These times demand the Times, and I think we should demand that the Times editors be encouraged to read their own newspaper.
From the Sunday editorial titled "About Those Election Results":
There have been a flood of reports, rumors and theories over the last 12 days about problems with the presidential election. The blogosphere, in particular, has been full of questions: Why did electronic voting machines in Ohio add nearly 4,000 phantom votes for President Bush, and why did machines in Florida mysteriously start to count backward? Why did the official vote totals for Ohio's largest county seem to suggest that there were more votes cast than registered voters? Why did election officials in yet another part of Ohio lock down the building where votes were being counted, turning away the press and public?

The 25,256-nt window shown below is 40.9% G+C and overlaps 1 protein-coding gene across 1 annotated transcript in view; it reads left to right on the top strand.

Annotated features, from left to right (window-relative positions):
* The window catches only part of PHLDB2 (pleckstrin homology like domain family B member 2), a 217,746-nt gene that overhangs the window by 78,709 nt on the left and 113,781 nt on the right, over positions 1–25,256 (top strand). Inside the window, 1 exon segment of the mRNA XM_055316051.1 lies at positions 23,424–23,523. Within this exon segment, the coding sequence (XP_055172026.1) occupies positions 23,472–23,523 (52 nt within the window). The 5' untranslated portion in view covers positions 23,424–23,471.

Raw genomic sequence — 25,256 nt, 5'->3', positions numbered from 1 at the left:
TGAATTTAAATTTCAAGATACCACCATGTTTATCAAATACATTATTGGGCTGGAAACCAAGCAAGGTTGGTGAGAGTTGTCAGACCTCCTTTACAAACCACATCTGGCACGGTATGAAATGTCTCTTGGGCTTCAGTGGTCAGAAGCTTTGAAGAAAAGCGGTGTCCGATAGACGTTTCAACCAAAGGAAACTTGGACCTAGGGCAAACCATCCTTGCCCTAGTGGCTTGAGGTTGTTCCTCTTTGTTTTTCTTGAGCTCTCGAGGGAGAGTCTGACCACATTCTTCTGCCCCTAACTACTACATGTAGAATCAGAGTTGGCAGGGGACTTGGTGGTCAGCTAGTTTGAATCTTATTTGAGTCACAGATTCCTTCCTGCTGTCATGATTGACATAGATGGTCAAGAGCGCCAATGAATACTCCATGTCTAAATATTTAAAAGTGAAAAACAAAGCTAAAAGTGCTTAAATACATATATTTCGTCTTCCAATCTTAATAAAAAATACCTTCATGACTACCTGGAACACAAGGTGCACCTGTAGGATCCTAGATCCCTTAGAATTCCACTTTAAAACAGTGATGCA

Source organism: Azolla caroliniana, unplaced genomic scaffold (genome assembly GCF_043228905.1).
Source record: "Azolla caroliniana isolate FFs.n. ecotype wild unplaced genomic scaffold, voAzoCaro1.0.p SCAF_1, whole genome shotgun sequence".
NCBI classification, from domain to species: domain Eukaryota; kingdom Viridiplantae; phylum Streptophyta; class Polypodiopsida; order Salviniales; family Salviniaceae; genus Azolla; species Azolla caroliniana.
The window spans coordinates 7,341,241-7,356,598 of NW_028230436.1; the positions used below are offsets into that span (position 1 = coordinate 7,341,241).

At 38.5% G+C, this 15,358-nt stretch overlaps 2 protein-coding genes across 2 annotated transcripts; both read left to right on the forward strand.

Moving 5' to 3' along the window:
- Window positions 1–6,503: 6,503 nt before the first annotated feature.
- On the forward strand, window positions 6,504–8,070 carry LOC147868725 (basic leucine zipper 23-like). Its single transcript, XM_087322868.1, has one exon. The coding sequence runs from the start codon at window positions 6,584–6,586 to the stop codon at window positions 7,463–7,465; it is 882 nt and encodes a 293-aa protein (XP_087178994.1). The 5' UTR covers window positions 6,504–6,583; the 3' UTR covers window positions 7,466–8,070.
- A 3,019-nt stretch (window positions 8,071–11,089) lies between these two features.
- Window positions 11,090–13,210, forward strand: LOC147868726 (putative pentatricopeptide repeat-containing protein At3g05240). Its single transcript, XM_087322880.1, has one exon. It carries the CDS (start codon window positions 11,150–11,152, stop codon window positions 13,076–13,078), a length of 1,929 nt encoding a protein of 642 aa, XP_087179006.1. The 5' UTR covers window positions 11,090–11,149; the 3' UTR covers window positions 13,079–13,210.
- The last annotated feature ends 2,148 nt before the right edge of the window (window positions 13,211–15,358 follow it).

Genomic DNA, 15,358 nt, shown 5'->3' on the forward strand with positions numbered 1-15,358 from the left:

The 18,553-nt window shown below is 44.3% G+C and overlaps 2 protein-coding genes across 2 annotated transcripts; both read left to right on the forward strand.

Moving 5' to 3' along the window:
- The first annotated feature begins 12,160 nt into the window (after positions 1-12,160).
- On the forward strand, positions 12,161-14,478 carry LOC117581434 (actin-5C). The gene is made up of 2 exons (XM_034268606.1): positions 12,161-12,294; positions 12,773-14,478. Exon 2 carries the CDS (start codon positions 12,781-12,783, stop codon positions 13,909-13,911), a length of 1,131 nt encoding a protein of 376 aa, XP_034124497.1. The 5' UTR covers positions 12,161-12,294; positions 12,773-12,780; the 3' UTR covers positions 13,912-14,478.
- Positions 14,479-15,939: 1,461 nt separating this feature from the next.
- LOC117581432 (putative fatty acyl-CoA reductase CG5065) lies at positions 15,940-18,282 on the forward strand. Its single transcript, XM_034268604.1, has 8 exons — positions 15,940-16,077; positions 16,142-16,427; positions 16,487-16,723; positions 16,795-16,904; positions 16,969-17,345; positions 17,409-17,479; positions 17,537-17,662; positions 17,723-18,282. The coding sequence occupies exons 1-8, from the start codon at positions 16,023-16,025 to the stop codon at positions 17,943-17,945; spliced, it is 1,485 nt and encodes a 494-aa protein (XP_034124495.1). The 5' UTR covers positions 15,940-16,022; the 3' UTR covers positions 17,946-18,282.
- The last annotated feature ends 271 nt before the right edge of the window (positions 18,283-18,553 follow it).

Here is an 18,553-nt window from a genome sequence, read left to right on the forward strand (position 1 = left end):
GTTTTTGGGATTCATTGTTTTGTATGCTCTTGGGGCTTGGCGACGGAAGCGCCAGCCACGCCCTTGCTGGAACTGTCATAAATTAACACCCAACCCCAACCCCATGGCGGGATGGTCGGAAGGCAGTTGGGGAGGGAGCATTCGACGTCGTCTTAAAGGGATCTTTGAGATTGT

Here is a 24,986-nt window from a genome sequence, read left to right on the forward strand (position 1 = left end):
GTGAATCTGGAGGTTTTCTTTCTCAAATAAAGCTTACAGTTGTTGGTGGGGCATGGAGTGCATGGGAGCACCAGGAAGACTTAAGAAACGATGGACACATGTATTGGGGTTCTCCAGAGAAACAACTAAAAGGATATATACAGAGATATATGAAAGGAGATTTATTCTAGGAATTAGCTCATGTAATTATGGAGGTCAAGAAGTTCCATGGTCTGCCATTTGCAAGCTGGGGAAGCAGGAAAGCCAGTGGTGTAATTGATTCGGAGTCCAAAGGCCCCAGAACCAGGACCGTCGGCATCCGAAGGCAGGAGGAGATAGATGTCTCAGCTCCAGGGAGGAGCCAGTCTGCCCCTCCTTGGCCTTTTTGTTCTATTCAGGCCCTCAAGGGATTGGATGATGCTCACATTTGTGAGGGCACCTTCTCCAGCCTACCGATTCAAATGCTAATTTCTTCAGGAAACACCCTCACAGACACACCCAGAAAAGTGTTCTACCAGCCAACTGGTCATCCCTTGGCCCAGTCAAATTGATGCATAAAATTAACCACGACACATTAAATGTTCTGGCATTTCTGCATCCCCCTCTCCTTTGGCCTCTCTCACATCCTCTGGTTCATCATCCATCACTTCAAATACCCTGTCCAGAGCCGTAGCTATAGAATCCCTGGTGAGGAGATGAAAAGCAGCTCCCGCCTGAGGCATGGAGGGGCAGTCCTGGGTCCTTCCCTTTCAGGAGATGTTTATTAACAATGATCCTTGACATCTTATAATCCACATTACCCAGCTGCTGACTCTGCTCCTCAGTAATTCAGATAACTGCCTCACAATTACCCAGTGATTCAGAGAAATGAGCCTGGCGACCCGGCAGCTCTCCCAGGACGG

Defenders of the system have been quick to dismiss questions like these as the work of "conspiracy theorists," ...
Actually, defenders of the system have been quick to dismiss questions like this as "wrong", as the Times itself reported in an apparently-overlooked front page story from Saturday.
Vote Fraud Theories, Spread by Blogs, Are Quickly Buried
...the blogosphere, as it has come to be known, spread the rumors so fast that experts were soon able to debunk them, rather than allowing them to linger and feed conspiracy theories. Within days of the first rumors of a stolen election, in fact, the most popular theories were being proved wrong - though many were still reluctant to let them go.
MORE: Pejman would be thrilled if the Times editors would even flip on the news or glance at Drudge.